A creature with a massive head shield, sand-raking claws and a circular tooth-filled mouth swept across the ocean bottom half-a-billion years ago, hoovering up prey like a living Roomba.
Measuring nearly 2 feet (50 centimeters) long, Titanokorys gainesi — a newfound genus and species — had a flattened body and a broad head that made up approximately two-thirds of its total length, researchers reported in a new study.
Titanokorys was one of the biggest ocean predators of the Cambrian period (543 million to 490 million years ago) and is the largest-known Cambrian seafloor predator, according to a new study. Compared with most other sea life at the time, its size was "absolutely mind-boggling," lead study author Jean-Bernard Caron, a curator of invertebrate palaeontology at the Royal Ontario Museum (ROM) in Toronto, said in a statement.
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"It's like a swimming head in a big helmet," Caron told Live Science. "It's a very unusual shape."
Caron and study co-author Joe Moysiuk, a doctoral candidate in the department of ecology and evolutionary biology at the University of Toronto, pieced together the long-extinct creature's anatomy from 12 fossil fragments collected at the Burgess Shale, a fossil deposit in British Columbia, Canada, dating to about 508 million years ago.
Titanokorys' large head and protective carapace indicate that it was a hurdiid, a helmeted family in a group of extinct animals known as radiodonts, which had prominent eyes, clawlike appendages and circular, tooth-lined mouths. Radiodonts are early arthropods — invertebrates with exoskeletons, jointed limbs and segmented bodies. (Modern-day examples include insects and crustaceans.)
The scientists gleaned further anatomical details for Titanokorys by examining fossils of related Cambrian animals, such as Cambroraster falcatus, also from the Burgess Shale. This rake-clawed, helmet-headed creature's name references its resemblance to the Millennium Falcon from "Star Wars," and Moysiuk and Caron described it in 2019.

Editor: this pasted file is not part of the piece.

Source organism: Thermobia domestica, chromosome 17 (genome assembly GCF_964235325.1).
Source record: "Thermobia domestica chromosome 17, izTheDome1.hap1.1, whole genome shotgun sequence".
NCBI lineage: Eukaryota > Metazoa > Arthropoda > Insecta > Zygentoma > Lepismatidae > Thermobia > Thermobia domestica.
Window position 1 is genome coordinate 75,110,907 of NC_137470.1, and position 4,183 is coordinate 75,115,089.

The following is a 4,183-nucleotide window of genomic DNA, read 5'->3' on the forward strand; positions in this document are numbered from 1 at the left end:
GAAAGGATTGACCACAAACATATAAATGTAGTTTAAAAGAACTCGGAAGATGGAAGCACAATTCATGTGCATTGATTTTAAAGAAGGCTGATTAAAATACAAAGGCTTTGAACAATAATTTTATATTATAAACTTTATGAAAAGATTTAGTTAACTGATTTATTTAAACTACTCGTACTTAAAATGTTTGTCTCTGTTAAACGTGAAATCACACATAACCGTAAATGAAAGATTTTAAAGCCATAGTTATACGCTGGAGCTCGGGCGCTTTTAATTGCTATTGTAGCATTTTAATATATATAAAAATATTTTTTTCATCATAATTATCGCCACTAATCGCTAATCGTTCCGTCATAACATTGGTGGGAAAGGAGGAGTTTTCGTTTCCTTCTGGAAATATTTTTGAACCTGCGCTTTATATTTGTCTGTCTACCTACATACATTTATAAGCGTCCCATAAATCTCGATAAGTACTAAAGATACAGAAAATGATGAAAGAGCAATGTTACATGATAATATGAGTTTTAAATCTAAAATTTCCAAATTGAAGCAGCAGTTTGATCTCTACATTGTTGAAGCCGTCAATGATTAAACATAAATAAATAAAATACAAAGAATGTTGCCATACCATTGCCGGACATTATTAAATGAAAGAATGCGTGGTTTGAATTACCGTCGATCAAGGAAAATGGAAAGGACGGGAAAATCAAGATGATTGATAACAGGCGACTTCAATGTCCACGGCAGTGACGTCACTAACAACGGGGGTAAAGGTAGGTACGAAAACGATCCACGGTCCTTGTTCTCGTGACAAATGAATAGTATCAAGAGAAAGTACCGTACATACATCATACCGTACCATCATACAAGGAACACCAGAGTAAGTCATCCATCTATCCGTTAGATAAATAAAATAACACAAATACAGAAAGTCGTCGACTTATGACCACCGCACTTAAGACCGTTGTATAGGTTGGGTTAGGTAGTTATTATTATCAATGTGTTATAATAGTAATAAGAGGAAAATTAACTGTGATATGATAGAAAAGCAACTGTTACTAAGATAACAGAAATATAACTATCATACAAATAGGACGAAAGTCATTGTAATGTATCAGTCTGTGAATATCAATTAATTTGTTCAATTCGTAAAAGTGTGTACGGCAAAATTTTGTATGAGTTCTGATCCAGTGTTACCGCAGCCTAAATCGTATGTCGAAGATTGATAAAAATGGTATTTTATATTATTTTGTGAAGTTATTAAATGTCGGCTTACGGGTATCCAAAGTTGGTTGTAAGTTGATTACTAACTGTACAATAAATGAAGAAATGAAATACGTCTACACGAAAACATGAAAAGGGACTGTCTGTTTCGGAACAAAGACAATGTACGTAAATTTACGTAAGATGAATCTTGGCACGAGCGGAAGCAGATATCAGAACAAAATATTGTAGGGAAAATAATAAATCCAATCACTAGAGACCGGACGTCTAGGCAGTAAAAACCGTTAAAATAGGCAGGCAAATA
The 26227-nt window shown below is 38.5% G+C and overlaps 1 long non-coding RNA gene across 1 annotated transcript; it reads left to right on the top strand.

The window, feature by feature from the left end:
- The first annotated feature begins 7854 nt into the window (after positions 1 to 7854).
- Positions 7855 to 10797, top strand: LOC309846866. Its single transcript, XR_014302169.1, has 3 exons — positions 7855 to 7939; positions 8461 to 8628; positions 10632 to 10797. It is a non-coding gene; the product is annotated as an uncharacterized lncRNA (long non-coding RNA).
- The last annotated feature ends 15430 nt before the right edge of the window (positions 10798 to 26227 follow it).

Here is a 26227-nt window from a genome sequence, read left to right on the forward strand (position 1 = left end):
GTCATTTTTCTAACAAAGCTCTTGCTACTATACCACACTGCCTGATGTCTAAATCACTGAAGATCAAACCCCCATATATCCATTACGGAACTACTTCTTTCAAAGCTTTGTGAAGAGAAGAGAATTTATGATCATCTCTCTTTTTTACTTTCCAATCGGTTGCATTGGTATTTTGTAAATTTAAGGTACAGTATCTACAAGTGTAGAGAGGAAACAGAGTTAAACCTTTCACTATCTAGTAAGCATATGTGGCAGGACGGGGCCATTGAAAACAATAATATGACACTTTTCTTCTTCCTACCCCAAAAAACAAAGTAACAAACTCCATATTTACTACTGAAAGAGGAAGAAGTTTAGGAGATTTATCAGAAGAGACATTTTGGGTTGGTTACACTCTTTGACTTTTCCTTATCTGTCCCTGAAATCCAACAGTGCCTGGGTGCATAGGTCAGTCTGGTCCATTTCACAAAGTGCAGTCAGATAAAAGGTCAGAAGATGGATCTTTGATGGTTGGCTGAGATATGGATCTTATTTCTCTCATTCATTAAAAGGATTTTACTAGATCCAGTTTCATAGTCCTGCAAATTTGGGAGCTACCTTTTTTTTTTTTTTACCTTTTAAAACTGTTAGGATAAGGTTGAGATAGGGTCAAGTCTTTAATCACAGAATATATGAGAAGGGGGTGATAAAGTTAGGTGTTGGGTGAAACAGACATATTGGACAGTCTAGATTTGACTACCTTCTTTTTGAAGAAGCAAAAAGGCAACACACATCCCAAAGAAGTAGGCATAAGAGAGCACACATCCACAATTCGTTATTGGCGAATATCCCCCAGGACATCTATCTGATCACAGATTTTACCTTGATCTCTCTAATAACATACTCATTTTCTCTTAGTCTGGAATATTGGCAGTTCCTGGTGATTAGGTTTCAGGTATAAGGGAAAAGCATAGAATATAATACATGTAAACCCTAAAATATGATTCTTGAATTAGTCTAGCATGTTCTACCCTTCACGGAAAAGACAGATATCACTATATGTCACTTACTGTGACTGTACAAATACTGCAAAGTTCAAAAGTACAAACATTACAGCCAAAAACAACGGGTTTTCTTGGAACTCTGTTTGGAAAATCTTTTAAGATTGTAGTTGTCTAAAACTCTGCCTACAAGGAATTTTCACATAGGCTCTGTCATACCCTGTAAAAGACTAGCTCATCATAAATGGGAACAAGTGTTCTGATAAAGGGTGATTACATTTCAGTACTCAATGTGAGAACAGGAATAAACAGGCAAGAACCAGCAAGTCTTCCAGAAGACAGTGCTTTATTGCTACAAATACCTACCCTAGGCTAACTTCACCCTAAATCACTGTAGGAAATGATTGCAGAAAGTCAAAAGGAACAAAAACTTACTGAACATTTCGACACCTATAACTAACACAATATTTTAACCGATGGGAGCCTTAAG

"It's a bit of a jigsaw puzzle story here, like many of its predecessors and many other radiodonts we've found in the past based on fragmentary evidence," Caron said. "It's very rare to find a complete specimen at Burgess Shale, especially large ones. Many of these animals lived along the seafloor and they were buried very quickly in mud. If you're small, you tend to be covered more easily than if you're large. If you're not covered, you're exposed to scavengers or decay, so that's why we don't find large, complete specimens — just bits and pieces."
Life existed on Earth long before the Cambrian, but during the early part of that period — about 541 million to 530 million years ago — animal bodies got weird. During this boom time for evolution, known as the Cambrian explosion, species evolved and diversified at an unparalleled pace, producing creatures with daggerlike tails; spiny arms; Swiss-army-knife heads; mouths full of needles; and bodies that were so densely covered with bristles they resembled kitchen brushes.
Most of the animals known from this period were small, about the length of a human finger. One notable exception, a gigantic, carnivorous shrimplike creature named Anomalocaris canadensis, measured up to 3 feet (1 m) long and was the Cambrian's biggest predator. But Anomalocaris lived and hunted in the ocean's water column, whereas Titanokorys offers the first evidence that big radiodont predators also evolved during the Cambrian to hunt on the sea bottom, Caron said.
"Anomalocaris was a knife-toothed predator, with claws that were adapted for grasping with specialized spines," he said. By comparison, broad and flat Titanokorys was built for bottom-feeding. The sturdy, spine-tipped carapace on its head would have plowed through marine sediments, while comblike structures on its claws would have swept prey toward its circular mouth, Caron explained. Identifying this large seafloor predator hints that big ocean predators may also have evolved to hunt in other niche environments during the Cambrian, he added.
The findings were published Sept. 8 in the journal Royal Society Open Science.
Originally published on Live Science.
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Mindy Weisberger is an editor at Scholastic and a former Live Science channel editor and senior writer. She has reported on general science, covering climate change, paleontology, biology, and space. Mindy studied film at Columbia University; prior to Live Science she produced, wrote and directed media for the American Museum of Natural History in New York City. Her videos about dinosaurs, astrophysics, biodiversity and evolution appear in museums and science centers worldwide, earning awards such as the CINE Golden Eagle and the Communicator Award of Excellence. Her writing has also appeared in Scientific American, The Washington Post and How It Works Magazine.